Weird how every lock in Skyrim looks exactly the same, innit? Over your career as the Dragonborn, you'll pick locks on hundreds of doors, chests, crypts, and other containers, and depending where you are in the world these locks may be of Dwemer, Falmer, Nord, Ayleid, or some other origin.
So why do they all look identical? Is there some company in Skyrim that's had a monopoly on lock manufacturing and distribution for hundreds of years? Are Dwarven Spiders and Draugr Scourges dragging themselves out of their dungeons and tediously filling out lock request forms at Skyrim's only hardware store?
Well, you'll never have to hunch over that same boring-ass no-frills Skyrim ACME lock again. The Security Overhaul Lock Variants and Security Overhaul Add-Ons mods add a whole bunch of new lock designs for you to peer at while you're heroically robbing Skyrim of its every last Septim. The locks range from startlingly beautiful to mystically eerie to fairly disgusting, but they're all lore-friendly and wonderfully animated. There are even new sound effects to accompany some of the weirder designs.
There's an Ayelid lock, a Nordic lock, and Soul Cairn lock (which requires an additional mod since the Soul Cairn doesn't have locks in vanilla Skyrim). The tension cable lock is really cool, too, giving those trapped locks in forts and ruins a more distinctive look while you fiddle with the mechanism to disarm them. If you're picking a lock on an underwater chest it'll be covered in barnacles, just like it most likely would be.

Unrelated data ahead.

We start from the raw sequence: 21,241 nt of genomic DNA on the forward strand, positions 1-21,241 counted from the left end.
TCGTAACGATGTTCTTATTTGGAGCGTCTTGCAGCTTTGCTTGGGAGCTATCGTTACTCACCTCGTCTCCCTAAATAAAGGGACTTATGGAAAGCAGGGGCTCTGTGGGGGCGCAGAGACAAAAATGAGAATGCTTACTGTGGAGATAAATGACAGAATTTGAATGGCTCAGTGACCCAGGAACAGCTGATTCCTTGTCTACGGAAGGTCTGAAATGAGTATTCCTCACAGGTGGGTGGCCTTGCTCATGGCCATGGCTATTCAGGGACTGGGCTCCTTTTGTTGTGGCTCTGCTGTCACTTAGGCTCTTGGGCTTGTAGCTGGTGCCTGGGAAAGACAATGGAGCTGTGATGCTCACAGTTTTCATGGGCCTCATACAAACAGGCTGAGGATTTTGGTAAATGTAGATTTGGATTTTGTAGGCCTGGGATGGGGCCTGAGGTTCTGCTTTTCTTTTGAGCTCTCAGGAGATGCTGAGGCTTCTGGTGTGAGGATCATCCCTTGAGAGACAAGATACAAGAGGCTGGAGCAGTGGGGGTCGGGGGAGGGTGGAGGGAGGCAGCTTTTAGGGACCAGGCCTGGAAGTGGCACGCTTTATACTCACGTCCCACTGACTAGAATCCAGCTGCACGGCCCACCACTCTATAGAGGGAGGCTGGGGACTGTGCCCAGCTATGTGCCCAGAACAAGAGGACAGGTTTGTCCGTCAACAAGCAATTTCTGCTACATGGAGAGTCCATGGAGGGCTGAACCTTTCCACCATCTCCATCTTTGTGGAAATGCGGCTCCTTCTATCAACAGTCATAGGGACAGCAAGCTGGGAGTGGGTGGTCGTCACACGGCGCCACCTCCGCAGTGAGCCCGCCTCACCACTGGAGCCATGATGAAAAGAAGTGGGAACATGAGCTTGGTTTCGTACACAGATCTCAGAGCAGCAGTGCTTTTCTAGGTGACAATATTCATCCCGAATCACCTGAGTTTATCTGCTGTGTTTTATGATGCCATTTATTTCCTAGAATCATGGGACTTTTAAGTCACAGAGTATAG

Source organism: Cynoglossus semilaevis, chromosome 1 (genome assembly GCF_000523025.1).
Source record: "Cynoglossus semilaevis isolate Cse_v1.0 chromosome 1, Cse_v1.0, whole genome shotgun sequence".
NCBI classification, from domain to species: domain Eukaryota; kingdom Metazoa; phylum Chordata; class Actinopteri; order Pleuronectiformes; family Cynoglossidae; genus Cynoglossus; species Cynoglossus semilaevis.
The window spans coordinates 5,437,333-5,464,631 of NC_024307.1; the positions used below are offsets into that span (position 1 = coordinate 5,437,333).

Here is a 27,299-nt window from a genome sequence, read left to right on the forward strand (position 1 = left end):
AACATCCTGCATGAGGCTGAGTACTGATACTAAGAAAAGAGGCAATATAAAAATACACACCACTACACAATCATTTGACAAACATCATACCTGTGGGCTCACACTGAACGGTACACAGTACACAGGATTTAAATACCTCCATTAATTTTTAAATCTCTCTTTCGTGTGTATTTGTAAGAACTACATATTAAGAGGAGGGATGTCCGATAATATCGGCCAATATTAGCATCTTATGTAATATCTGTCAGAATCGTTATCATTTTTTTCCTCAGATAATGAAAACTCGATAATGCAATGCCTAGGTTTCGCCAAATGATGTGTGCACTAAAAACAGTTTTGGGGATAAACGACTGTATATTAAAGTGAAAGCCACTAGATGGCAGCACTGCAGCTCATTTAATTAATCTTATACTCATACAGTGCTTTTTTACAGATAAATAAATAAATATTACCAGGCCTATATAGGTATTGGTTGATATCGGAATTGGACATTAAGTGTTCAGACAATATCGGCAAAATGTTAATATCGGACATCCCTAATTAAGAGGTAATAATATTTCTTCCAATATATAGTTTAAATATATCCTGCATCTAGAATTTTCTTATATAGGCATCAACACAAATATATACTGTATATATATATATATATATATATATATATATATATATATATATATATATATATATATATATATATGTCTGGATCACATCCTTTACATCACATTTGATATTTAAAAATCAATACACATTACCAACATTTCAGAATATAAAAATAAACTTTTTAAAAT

Dwemer chests have a series of bronze gears that rotate when you pick them, which is awesomely fitting. Falmer chests, like pretty much anything else the Falmer make, are crafted from chaurus, which are huge gross insects. You'd expect their locks to be made of bug parts, too. And now they are! You're literally sticking your pick into a bug carapace and twisting it, and the mod even adds a disgusting sinewy sound to accompany the disturbing visual of the lock:
Note that these mods don't change the actual lock-picking system, but they add a ton of variety and loads of immersion. Makes me want to jump back into Skyrim Special Edition and start the Thieves Guild missions all over again.
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Chris started playing PC games in the 1980s, started writing about them in the early 2000s, and (finally) started getting paid to write about them in the late 2000s. Following a few years as a regular freelancer, PC Gamer hired him in 2014, probably so he'd stop emailing them asking for more work. Chris has a love-hate relationship with survival games and an unhealthy fascination with the inner lives of NPCs. He's also a fan of offbeat simulation games, mods, and ignoring storylines in RPGs so he can make up his own.